The question should be clear in what it’s asking and as succinct as possible. Also, there should be no misleading distractors (e.g., don't try to "trick" students).

Freedom from Bias

The question should be free of bias, meaning that students of all backgrounds should have an equal chance of getting it right. For example, would socioeconomically disadvantaged students be at a disadvantage due to lack of familiarity with something (e.g., a ski lift analogy used in a slope calculation question)? ...or might non-Hispanic students be confused by the term Quinceañera?

Meaningful Distractors

Wrong answer options should be selected carefully based on the likelihood of their selection and the information they will offer educators after the test. Consider the above example:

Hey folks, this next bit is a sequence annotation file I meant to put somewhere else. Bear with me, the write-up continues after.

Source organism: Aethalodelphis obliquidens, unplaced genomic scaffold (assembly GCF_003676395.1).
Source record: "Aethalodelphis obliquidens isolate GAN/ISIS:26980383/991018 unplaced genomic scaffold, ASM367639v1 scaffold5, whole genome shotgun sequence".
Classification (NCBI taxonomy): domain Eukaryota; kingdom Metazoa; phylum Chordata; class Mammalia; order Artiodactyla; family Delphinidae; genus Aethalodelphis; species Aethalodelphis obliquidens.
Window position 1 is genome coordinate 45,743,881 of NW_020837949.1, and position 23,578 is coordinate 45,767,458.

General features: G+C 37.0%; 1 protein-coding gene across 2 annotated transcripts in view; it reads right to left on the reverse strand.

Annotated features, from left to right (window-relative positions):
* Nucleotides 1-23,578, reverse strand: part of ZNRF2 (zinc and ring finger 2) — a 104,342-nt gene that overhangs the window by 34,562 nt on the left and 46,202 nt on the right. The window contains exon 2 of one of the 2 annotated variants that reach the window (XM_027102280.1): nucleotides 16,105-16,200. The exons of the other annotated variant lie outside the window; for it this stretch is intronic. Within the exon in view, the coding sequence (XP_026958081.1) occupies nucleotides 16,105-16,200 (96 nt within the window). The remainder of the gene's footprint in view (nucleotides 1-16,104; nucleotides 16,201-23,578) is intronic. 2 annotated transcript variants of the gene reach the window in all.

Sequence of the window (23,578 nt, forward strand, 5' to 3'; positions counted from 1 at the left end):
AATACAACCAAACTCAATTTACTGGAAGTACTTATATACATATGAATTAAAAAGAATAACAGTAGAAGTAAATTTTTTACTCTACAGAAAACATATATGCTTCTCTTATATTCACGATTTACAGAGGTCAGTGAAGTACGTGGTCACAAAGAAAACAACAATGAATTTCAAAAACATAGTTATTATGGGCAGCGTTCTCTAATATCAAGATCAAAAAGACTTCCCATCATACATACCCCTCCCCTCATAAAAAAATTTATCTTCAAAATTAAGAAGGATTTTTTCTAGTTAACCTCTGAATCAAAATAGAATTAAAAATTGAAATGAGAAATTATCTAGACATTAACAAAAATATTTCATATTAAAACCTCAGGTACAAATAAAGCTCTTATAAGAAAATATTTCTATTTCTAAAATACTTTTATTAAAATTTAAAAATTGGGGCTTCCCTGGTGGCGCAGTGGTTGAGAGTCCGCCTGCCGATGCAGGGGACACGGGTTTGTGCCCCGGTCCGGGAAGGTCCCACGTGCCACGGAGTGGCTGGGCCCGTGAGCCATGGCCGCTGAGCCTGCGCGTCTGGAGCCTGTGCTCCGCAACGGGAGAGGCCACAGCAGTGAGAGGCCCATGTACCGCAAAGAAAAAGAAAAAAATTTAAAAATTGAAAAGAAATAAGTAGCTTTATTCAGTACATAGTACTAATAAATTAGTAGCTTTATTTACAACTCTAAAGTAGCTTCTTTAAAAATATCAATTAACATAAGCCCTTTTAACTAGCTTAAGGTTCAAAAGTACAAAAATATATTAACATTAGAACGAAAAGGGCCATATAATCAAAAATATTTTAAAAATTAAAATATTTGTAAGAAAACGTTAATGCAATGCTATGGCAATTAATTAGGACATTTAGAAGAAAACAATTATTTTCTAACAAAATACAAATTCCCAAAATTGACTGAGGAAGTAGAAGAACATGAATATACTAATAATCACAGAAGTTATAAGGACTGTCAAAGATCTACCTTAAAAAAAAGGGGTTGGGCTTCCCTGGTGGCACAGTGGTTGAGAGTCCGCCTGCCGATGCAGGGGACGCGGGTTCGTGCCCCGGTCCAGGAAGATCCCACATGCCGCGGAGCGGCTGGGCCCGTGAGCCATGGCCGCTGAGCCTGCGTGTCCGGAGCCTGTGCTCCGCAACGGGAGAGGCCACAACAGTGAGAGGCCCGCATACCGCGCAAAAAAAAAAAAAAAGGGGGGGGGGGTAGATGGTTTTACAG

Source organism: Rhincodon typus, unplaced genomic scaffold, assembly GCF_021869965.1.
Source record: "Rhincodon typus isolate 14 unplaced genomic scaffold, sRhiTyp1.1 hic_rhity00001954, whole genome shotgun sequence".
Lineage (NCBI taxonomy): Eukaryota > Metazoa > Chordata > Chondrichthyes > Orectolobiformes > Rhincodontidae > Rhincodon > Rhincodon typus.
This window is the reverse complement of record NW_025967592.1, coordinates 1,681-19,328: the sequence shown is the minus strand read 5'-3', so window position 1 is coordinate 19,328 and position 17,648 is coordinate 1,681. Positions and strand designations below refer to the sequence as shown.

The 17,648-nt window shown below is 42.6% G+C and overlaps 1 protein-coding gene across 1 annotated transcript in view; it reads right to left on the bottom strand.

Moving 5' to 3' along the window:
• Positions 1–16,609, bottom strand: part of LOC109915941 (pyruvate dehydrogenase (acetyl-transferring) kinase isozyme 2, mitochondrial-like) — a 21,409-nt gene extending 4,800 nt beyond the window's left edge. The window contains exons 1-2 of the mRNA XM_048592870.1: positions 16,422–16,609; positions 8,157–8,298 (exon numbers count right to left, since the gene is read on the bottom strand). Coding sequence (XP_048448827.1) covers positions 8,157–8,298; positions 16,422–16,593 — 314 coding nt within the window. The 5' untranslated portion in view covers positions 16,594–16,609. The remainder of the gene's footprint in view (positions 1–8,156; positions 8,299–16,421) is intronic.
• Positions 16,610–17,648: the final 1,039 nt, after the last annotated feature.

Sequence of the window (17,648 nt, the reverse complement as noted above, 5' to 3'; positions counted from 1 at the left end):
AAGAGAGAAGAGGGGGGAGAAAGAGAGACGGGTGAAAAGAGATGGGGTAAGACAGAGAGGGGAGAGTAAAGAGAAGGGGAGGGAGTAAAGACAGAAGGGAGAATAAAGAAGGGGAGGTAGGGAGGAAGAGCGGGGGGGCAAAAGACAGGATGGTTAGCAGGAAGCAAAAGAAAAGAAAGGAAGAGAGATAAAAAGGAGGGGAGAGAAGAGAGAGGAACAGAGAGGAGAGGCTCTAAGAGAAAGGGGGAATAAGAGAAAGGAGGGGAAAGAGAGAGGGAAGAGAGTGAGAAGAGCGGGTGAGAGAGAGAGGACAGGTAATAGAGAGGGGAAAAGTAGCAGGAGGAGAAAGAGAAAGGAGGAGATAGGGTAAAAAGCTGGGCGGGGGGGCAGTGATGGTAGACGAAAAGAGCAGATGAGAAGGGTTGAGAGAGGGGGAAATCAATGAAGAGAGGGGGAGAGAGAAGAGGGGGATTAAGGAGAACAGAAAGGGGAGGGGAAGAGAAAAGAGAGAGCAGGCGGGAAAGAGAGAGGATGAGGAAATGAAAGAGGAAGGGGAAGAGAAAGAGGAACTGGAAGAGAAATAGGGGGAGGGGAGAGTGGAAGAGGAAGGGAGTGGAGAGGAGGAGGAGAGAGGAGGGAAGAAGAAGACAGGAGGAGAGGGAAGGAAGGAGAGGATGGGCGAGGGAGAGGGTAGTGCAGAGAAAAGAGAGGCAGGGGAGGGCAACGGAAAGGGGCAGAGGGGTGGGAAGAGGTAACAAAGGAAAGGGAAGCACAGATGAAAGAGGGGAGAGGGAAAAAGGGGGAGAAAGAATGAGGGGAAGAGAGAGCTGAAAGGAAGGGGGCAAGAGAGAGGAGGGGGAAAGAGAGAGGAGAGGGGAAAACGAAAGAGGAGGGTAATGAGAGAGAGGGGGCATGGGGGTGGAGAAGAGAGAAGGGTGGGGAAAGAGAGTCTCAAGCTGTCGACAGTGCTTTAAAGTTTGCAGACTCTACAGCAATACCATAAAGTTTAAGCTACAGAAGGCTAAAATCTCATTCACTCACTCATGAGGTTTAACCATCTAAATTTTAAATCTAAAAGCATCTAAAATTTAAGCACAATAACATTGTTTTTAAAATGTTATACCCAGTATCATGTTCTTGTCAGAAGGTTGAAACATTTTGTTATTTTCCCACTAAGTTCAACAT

• A will let me know which students added rather than multiplied (perhaps they need help spotting details, or perhaps they don't know how to multiple).
  • B will let me know which students multiplied 6 by each number in 14 and then added the 2 together.
  • C will let me know which students forgot to carry the 2 when multiplying.
  • D is the correct answer.

Logical Distractor Order

When the answers are numeric, list them from low to high.

Positive Wording

Questions should be positive in terms of how they are worded and/or implications they make. For example, avoid using the terms not, none of the following, except, etc., and if you must use such terms, place them in all capital letters (e.g., "NOT").


While multiple choice questions may share the same stimulus material, all questions should function independently from one another. For example, answering a question correctly should not rely on having answered a previous question correctly, nor should it rely on (or be helped by) information revealed in another question (within the stem or answer options).

Consider all of the following in the way of format: